This is the prayer of every child, when he has done wrong and expects discipline. King David did not plead for no rebuke or discipline, but qualified his plea, such that his Father would not deal harshly with him.1O Lord, rebuke me not in your anger, nor discipline me in your wrath.
God's word repeatedly makes clear all parents bear the responsibility for correcting their children. Parents often use this first reference below as their "scriptural directive" to abuse children in the name of discipline:
But Psalm 6:1 expresses a godly man's desire for moderation in discipline. Several other Bible passages stress God's expectation for parents to discipline their children without anger:Whoever spares the rod hates his son, but he who loves him is diligent to discipline him. (Pro 13:24 ESV)
Folly is bound up in the heart of a child, but the rod of discipline drives it far from him. (Pro 22:15 ESV)
Do not withhold discipline from a child; if you strike him with a rod, he will not die. (Pro 23:13 ESV)
For the Lord disciplines the one he loves, and chastises every son whom he receives. (Heb 12:6 ESV)
For the commandment is a lamp and the teaching a light, and the reproofs of discipline are the way of life. (Pro 6:23 ESV)
But when we are judged by the Lord, we are disciplined so that we may not be condemned along with the world. (1Co 11:32 ESV)
It is for discipline that you have to endure. God is treating you as sons. For what son is there whom his father does not discipline? (Heb 12:7 ESV)
We must remember God's attitude toward expressions of anger and wrath among His children:Fathers, do not provoke your children to anger, but bring them up in the discipline and instruction of the Lord. (Eph 6:4 ESV)
Those whom I love, I reprove and discipline, so be zealous and repent. (Rev 3:19 ESV)
For the moment all discipline seems painful rather than pleasant, but later it yields the peaceful fruit of righteousness to those who have been trained by it. (Heb 12:11 ESV)
The iniquities of the wicked ensnare him, and he is held fast in the cords of his sin. He dies for lack of discipline, and because of his great folly he is led astray. (Pro 5:22-23 ESV)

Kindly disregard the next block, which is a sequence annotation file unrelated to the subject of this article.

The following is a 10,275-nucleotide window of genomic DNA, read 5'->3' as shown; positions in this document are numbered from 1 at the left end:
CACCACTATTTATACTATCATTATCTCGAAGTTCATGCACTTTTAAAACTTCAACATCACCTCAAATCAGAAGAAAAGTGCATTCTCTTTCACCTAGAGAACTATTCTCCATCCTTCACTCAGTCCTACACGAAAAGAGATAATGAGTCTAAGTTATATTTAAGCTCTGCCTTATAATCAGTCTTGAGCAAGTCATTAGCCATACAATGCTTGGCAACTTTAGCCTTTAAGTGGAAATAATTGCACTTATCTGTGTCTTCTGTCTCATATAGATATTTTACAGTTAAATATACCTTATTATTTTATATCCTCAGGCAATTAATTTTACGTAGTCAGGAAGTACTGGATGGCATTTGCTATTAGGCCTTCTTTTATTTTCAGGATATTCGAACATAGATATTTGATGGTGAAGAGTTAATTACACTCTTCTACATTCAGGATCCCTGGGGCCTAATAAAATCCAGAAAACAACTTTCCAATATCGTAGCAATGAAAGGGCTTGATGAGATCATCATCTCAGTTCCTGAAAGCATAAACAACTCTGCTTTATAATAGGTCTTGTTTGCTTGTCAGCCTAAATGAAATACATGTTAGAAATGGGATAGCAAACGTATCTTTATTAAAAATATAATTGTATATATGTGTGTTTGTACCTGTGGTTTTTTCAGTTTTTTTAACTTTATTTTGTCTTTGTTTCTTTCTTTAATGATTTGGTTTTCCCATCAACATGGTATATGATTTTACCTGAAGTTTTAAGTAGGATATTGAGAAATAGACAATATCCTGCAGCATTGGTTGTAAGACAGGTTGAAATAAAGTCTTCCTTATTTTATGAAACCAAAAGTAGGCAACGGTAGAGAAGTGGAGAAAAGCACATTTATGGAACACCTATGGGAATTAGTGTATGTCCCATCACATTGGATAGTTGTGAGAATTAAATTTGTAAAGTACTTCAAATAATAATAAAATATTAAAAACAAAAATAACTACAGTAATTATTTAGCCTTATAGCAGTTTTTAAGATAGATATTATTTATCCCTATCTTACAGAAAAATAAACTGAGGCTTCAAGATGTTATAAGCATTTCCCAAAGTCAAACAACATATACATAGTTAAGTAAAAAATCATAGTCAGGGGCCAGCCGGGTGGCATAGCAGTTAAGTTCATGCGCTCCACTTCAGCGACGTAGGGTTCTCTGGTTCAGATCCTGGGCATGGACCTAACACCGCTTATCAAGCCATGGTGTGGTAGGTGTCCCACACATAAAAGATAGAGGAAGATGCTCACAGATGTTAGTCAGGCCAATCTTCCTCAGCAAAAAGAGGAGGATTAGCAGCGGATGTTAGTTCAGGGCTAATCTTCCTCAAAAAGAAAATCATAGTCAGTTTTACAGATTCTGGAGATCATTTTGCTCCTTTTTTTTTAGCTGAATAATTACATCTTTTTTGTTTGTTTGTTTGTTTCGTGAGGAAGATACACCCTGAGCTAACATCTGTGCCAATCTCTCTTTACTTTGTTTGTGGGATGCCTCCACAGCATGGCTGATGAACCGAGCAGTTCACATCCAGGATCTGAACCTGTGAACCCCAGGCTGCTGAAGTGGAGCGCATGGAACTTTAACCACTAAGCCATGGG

Admit it; too often what we pass off as discipline, is veiled revenge, making them pay for messing up. Our anger expresses attitudes like, "How dare you disgrace me by behaving stupidly?" "How many times do I have to clean up your mess?" or, "You're more trouble than you're worth!"But now you must put them all away: anger, wrath, malice, slander, and obscene talk from your mouth. (Col 3:8 ESV)
Let all bitterness and wrath and anger and clamor and slander be put away from you, along with all malice.(Eph 4:31 ESV)
God will not have that kind of self-centered attitude controlling our interactions with our children. His command is clear:
Isn't it obvious from God's word that wrathful discipline is His exclusive responsibility? He gave us many examples of leaders who usurped that responsibility by mistreating their subordinates, and the righteous judgment that befell them. Dare we presume to execute ungodly discipline on those for whom God gave us the solemn responsibility to mold godly character? Dare we teach our children by example that it is acceptable, even desirable, to act out our unbridled anger whenever someone crosses us?Beloved, never avenge yourselves, but leave it to the wrath of God, for it is written, "Vengeance is mine, I will repay, says the Lord." (Rom 12:19 ESV)
We teach, not by pontificating at our children, but by our example when dealing with the stresses of everyday life—whether right or wrong. Ephesians 6:4 makes the danger clear, and bears repeating: Fathers, do not provoke your children to anger, but bring them up in the discipline and instruction of the Lord. That means treat them with the same loving respect, grace and mercy that God has granted you. They will take your example to heart, apt students that they are. Before you know it, they are reacting to you in the same way you dealt with them.
Enjoy your children's behavior, you've earned it.